Intuition can transform your state of being, if you trust and follow the positive intuitive message, and I attest to this as very true.  I was doing some research at home and the intuitive message was “stop, go and spend some time in nature”.  I got my bike and off I went to the Royal Botanical Gardens in Kew, where I met some very cheerful people.   I then went to Richmond Park; again I met very cheerful people.  I got back recharged, with new ideas about what I was doing, flowing with better clarity and focus.  The trip evoked memories of one of my former tutors, who used to visit the park, and taught about trees, energy and grounding.

Scientifically, there are several reasons cited as to why it is beneficial to spend time in nature.  Preliminary [1]studies suggested that spending time in nature, particularly in forests, may stimulate the production of anti-cancer proteins.  Additionally, sharper thinking and creativity are benefits that can be derived from spending time in nature.

Exposure[2] to nature makes you feel better emotionally, contributes to your physical wellbeing, reduces blood pressure, heart rate, muscle tension, and the production of stress hormones.  There are various reasons why some people may not be able to regularly spend time in nature; however, if one can he/she should, because the benefits are worthwhile.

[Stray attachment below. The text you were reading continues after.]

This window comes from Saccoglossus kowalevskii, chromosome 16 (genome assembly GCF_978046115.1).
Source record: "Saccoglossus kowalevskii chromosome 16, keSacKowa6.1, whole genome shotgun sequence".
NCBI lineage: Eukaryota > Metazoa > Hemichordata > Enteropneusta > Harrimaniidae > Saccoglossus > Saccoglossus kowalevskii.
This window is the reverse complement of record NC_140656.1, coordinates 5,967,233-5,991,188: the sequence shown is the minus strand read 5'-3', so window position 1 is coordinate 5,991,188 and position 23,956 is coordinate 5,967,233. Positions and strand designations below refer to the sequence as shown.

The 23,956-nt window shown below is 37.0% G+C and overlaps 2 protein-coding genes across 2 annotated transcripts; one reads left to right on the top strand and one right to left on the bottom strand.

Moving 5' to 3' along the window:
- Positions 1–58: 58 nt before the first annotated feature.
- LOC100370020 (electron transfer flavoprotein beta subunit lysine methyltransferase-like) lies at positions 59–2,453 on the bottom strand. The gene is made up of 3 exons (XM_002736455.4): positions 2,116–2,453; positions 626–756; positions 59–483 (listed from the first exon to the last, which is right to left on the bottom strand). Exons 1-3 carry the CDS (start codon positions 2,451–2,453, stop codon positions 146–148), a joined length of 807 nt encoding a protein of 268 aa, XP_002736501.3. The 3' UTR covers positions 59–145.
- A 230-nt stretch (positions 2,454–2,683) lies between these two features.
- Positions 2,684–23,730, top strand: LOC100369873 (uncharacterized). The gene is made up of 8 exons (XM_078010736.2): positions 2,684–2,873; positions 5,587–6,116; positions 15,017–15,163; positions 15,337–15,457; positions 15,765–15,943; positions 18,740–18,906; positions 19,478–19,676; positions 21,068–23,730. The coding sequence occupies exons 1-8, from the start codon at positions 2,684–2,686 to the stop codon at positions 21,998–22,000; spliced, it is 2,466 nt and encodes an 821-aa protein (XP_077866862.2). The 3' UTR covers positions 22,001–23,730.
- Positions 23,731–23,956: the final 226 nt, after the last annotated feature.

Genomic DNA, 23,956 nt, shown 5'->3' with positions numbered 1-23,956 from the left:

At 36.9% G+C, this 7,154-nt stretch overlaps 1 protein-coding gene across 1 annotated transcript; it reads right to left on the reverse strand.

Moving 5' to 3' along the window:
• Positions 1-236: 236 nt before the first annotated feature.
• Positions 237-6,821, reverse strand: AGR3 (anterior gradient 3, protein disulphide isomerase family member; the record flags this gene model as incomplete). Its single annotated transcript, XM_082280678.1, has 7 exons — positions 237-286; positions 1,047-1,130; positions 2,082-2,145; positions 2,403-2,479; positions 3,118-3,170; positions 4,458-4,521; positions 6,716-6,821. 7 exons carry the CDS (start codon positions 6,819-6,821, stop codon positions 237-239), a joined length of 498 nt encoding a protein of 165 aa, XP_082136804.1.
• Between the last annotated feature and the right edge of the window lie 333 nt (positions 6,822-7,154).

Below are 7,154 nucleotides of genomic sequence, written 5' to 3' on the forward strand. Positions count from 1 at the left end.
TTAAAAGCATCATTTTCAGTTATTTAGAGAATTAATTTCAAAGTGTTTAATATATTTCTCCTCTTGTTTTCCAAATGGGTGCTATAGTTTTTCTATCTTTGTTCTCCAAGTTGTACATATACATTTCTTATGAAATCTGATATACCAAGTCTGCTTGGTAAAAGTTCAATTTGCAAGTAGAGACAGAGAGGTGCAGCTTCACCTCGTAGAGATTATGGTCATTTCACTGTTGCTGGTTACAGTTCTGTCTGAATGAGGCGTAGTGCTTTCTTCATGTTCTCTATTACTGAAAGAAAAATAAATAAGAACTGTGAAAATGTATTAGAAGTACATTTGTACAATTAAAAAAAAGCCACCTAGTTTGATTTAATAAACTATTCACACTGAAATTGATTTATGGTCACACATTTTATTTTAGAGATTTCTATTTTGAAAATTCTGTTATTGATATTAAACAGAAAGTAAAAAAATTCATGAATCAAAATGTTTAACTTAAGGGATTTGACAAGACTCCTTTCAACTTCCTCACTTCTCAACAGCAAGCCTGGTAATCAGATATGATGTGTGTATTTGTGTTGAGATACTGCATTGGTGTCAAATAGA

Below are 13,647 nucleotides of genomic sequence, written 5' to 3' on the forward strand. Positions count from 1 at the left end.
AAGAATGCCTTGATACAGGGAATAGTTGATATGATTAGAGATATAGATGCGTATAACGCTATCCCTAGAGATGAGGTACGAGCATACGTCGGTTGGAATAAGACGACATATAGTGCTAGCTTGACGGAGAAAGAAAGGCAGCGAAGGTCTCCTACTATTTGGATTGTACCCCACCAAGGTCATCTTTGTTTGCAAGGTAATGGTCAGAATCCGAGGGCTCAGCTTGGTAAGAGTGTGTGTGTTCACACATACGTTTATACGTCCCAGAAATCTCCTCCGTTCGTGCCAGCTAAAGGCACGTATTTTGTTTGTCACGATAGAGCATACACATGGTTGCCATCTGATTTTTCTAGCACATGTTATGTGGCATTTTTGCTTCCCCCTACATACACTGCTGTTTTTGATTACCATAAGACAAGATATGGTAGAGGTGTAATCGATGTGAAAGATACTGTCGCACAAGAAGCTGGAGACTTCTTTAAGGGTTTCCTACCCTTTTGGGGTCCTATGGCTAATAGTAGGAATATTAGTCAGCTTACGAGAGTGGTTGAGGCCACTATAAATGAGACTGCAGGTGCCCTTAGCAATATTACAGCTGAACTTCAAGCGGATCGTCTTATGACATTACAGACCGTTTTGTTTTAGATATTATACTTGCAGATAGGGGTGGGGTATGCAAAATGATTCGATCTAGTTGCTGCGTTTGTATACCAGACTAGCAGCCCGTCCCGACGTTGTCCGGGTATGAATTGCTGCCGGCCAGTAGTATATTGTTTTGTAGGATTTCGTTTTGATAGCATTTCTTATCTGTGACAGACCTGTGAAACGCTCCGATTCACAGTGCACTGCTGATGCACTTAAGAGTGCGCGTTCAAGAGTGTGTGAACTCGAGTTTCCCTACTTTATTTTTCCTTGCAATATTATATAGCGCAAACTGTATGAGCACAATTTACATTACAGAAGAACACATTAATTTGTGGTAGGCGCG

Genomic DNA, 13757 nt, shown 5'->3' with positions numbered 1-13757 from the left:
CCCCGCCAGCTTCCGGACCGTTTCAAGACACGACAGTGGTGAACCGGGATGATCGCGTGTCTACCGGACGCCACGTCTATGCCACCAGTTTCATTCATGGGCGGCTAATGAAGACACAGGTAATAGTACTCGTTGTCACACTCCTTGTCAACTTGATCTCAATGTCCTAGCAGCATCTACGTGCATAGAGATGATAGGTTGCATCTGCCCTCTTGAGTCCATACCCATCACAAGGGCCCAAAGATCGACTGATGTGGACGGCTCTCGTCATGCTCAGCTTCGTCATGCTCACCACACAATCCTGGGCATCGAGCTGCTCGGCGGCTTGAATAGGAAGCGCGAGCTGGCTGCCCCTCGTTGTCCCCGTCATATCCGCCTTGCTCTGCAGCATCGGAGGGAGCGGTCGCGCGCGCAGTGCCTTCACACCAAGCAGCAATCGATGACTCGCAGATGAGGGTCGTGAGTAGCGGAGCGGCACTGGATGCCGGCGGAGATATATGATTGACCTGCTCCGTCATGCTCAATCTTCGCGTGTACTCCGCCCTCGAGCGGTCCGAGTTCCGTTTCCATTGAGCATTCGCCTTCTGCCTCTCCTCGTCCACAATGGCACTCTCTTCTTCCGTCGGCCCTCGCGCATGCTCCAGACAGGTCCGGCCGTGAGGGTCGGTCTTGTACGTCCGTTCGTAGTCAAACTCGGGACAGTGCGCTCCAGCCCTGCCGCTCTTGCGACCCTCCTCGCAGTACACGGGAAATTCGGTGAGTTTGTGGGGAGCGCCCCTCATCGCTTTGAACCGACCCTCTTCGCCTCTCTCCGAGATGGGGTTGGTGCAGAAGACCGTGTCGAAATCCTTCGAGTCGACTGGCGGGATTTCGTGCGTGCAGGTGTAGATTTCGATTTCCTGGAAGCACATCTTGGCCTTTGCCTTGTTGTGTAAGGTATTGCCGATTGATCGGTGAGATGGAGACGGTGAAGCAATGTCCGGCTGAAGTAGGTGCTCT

People these days spend 25% less time enjoying nature than people did about 20 years ago[3].  Spending all day indoors creates a void in benefiting from the restorative power of nature.  Nature exhilarates our bodies minds and spirits.

The most visible manifestation of spirit is nature[4], where we interact with life’s primal energies: earth, water, fire, and air.  Education research[5] informs us that people who hold spiritual beliefs have better mental health, and this is recognised by mental health care practitioners.  Therefore from a spiritual perspective, I believe that spending time in nature is revitalizing, it is also pertinence to spirituality.

References:

[1]  http://uk.businessinsider.com/scientific-benefits-of-nature-outdoors-2016-4?r=US&IR=T

[2]  http://www.takingcharge.csh.umn.edu/enhance-your-wellbeing/environment/nature-and-us/how-does-nature-impact-our-wellbeing

[3]   https://michaelhyatt.com/nature-going-outdoors.html

[4]   http://ahha.org/selfhelp-articles/spiritual-health/

[5]   http://www.rcpsych.ac.uk/healthadvice/treatmentswellbeing/spirituality.aspx